Every political theory I theorize, in every philosophical analysis of mine, an individual is exempted from all high end pondering. The criminal. I met him somewhere between Reckong Peo and Shimla.
Travelling with a friend in a local bus on seats that felt like stone slabs, through the treacherous mountains of Himachal Pradesh, in unfaithful weather. Amidst views that take your breath away, both because of their grandeur and the actual lack of oxygen; my friend lay in my lap. A potentially romantic scenario had slumber not been banging my head against the dirty window, and her saliva not making reservoirs in the crevices of my pants.
She woke up to find her smartphone, and the person sitting behind us; missing. The cell phone addict went into a fit. Withdrawal symptoms often do more harm to others. The bus conductor shall forever remain my deponent. And my friend’s adviser. For we took his prescription and got off the bus to wait for the thief. Knowing that he too, was on his way to Shimla. And that he had a beard.
Twenty minutes and four bus hijackings later, I found a bearded man seated on the last seat of the fifth one. I stood outside. For the next minute, through the open window, I stared at him. He saw. Looked away. And saw again. I kept staring and a few meters away, his messiah driver went on with lunch.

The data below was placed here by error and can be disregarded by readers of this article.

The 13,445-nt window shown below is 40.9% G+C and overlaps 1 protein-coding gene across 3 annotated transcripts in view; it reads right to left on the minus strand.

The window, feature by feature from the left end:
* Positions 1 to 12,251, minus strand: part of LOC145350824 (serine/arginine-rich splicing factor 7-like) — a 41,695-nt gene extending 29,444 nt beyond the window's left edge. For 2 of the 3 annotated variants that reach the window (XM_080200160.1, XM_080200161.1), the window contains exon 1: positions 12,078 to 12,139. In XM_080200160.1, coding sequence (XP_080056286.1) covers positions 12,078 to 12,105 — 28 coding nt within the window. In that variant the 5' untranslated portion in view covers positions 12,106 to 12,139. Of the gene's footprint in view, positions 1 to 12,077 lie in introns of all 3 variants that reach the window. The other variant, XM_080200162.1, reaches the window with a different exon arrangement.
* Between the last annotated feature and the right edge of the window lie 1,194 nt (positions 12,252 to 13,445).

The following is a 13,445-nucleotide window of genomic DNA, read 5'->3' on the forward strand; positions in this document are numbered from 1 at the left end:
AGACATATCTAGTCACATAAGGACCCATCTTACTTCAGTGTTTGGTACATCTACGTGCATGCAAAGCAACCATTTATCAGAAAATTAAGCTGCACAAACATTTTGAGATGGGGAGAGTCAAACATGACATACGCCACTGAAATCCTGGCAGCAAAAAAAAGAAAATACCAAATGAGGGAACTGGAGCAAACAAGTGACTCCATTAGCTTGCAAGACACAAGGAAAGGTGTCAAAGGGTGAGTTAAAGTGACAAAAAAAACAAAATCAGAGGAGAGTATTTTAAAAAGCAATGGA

The sixty-first second and he jumped. I yanked at the door handle. He did the same from the inside. Winning the metallic tug of war, I barged inside. He took refuge under a seat, like the pigeon who closes its eyes on seeing the cat. The cat and mouse (pigeon) game was over in less than a minute. I had him by the scruff of the neck. Out of the bus. On the road.
His body pleaded to be left alone, and his eyes, over my bullying right shoulder saw people gather. I looked back and realized why there was more fear in his voice than guilt. There wasn’t any people. Only a mob.
I felt a hand slip inside my pocket, a solid cuboid object being bestowed. It vibrated. The thief looked me in the eye and said, “Give me to the police, but not them.”
I let go of the cotton collar, and walked back; to the enlightened victim, who had now begun snap-chatting the event on my phone. Into the camera lens I looked, and with truth disguised as buffoonery yelled, “You my client, the conductor my witness, the mob my prosecutor, the mountain my judge, I repeat the judgement passed-
He had a beard, so do I. He is human, so am I. He is a criminal, and so am I.”